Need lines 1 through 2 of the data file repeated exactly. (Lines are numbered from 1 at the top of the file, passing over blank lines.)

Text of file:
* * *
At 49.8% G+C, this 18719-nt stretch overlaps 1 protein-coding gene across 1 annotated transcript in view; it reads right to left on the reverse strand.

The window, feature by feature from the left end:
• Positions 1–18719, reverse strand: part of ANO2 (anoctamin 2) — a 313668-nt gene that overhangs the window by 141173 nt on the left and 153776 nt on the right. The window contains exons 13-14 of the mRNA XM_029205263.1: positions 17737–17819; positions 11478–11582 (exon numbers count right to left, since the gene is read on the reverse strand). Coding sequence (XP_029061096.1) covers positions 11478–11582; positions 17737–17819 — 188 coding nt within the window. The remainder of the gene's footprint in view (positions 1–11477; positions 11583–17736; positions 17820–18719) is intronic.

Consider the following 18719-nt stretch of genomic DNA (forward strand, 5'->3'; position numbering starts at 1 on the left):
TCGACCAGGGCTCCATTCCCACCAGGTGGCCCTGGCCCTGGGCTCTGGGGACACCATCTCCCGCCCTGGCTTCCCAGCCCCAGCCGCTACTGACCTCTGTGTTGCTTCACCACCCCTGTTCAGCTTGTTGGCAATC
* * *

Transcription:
At 49.8% G+C, this 18719-nt stretch overlaps 1 protein-coding gene across 1 annotated transcript in view; it reads right to left on the reverse strand.

The window, feature by feature from the left end: